Homework has been a subject of debate among educators for years. How often should we assign it? How much homework should we give? How much should we weigh homework when we calculate grades? Or should we even assign homework at all?
This debate resurged after remote teaching during the pandemic created new awareness of our students’ home environments. Many students don’t have a quiet place to work uninterrupted. Tools and supplies to complete work may not be readily available. Homework help may not be possible when parents are busy, unfamiliar with the subject matter or both.
“Inherent in the old paradigm are the assumptions that all students can do the work (not all of them can), that all students have the time to do the work (not all of them do) and that students should take as much time as necessary to do the work (not all of them will),” said Cathy Vanderott, professor emeritus of education at the University of Missouri-St. Louis, in her book “Rethinking Homework.”
Most of us have internalized beliefs about homework. Homework increases student achievement. Practicing skills at home leads to greater comprehension. Assigning a lot of homework is a sign of rigor. Homework teaches kids about responsibility. And of course, good students do their homework.
The problem is that most of those notions are not supported by research, according to Alfie Kohn, author of “The Homework Myth.”
The adverse effects of homework have been widely reported. Parents repeatedly cite homework as a source of family conflict. Homework can limit extracurricular activities and interfere with sleep. Penalizing students for incorrect, missing or late homework can lower their grades, affecting class placements and even college admissions.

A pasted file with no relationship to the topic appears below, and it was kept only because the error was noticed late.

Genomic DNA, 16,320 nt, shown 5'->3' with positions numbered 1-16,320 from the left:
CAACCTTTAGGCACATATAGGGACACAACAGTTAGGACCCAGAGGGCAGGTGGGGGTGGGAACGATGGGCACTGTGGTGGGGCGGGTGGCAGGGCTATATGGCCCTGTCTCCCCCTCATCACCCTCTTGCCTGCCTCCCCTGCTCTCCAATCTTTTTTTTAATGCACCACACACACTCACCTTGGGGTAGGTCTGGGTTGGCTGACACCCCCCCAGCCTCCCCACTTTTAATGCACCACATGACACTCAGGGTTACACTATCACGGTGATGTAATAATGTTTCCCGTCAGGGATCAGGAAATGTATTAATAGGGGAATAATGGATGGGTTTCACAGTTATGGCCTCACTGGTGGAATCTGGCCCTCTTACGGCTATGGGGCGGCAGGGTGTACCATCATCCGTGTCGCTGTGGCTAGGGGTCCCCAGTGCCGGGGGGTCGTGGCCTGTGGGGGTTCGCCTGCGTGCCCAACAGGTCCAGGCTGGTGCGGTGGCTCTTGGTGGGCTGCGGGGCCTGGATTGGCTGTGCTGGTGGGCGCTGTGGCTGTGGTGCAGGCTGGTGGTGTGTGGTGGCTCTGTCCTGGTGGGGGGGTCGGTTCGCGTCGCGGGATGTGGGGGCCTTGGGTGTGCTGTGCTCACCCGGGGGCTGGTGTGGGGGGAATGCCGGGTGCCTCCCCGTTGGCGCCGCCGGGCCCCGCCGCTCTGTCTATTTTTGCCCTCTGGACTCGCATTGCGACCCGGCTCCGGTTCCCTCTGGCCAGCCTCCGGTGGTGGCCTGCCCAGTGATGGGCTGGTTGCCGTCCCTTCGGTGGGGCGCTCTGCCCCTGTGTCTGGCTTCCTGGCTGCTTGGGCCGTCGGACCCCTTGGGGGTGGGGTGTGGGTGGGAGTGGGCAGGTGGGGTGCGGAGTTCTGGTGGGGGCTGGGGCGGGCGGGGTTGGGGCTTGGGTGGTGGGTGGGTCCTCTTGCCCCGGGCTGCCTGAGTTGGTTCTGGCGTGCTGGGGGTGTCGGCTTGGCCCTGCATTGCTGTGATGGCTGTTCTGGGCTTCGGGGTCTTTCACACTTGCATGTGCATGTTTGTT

For struggling students, homework can reinforce negative self-conceptions. “Every unpleasant adjective that could be attached to homework — time-consuming, disruptive, stressful, demoralizing — applies with greater force in the case of kids for whom academic learning doesn’t come easily,” said Kohn.
Homework can even have a detrimental effect on students’ love of learning — the very thing teachers most want to instill in the next generation. “Let’s face it: Most children dread homework, or at best see it as something to be gotten through,” said Kohn. “Even if it did improve their skills, that would have to be weighed against its likely effect on how they come to regard learning, their intrinsic motivation to read and think and explore ideas.”
So what’s a concerned educator to do?
Christine Hanley, a field liaison for the UFT Teacher Center, suggests beginning by determining the purpose of the homework you give. “As educators, we must begin with a goal in mind,” she said. “Why am I assigning homework? What information will it provide to help support students? Homework assignments should be purposeful and accessible to all students.”
Homework assignments, Hanley said, should be feasible for diverse learners. Offering homework options to students can be one solution. “Choice within a homework assignment can be manageable for educators and provide students with a meaningful learning opportunity,” she said.
Hanley also suggests assigning shorter tasks, such as a practice set of two or three math problems, alongside reflective questions or sentence stems that ignite higher-order thinking and self-reflection. “We acknowledge students’ individual needs and tell them their voice is pivotal to their learning,” she said of this approach. “We invite students to monitor their progress, identify their strengths and areas in need of support, and devise a plan for learning that promotes personal growth.”